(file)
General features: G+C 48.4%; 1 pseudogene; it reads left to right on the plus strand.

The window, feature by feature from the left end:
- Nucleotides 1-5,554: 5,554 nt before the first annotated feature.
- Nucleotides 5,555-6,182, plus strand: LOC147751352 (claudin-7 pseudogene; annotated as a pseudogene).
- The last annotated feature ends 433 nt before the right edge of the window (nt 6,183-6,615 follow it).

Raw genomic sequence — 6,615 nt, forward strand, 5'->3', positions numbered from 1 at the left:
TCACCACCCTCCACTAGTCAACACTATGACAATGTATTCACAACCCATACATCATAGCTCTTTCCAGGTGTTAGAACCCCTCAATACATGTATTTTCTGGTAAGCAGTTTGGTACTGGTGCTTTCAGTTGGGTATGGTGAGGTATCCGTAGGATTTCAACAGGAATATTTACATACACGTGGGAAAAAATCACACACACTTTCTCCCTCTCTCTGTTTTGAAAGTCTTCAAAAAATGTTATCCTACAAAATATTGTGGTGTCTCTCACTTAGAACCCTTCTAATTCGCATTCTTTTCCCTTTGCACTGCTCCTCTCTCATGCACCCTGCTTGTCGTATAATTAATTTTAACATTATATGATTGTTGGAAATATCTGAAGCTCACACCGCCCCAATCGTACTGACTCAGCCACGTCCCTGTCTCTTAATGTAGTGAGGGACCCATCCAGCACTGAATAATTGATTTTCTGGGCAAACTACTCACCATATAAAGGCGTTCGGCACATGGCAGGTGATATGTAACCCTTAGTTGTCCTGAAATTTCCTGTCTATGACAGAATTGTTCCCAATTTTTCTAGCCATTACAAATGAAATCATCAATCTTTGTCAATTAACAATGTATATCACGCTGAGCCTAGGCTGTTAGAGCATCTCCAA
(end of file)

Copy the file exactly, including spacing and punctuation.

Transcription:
General features: G+C 48.4%; 1 pseudogene; it reads left to right on the plus strand.

The window, feature by feature from the left end:
- Nucleotides 1-5,554: 5,554 nt before the first annotated feature.
- Nucleotides 5,555-6,182, plus strand: LOC147751352 (claudin-7 pseudogene; annotated as a pseudogene).
- The last annotated feature ends 433 nt before the right edge of the window (nt 6,183-6,615 follow it).

Raw genomic sequence — 6,615 nt, forward strand, 5'->3', positions numbered from 1 at the left:
TCACCACCCTCCACTAGTCAACACTATGACAATGTATTCACAACCCATACATCATAGCTCTTTCCAGGTGTTAGAACCCCTCAATACATGTATTTTCTGGTAAGCAGTTTGGTACTGGTGCTTTCAGTTGGGTATGGTGAGGTATCCGTAGGATTTCAACAGGAATATTTACATACACGTGGGAAAAAATCACACACACTTTCTCCCTCTCTCTGTTTTGAAAGTCTTCAAAAAATGTTATCCTACAAAATATTGTGGTGTCTCTCACTTAGAACCCTTCTAATTCGCATTCTTTTCCCTTTGCACTGCTCCTCTCTCATGCACCCTGCTTGTCGTATAATTAATTTTAACATTATATGATTGTTGGAAATATCTGAAGCTCACACCGCCCCAATCGTACTGACTCAGCCACGTCCCTGTCTCTTAATGTAGTGAGGGACCCATCCAGCACTGAATAATTGATTTTCTGGGCAAACTACTCACCATATAAAGGCGTTCGGCACATGGCAGGTGATATGTAACCCTTAGTTGTCCTGAAATTTCCTGTCTATGACAGAATTGTTCCCAATTTTTCTAGCCATTACAAATGAAATCATCAATCTTTGTCAATTAACAATGTATATCACGCTGAGCCTAGGCTGTTAGAGCATCTCCAA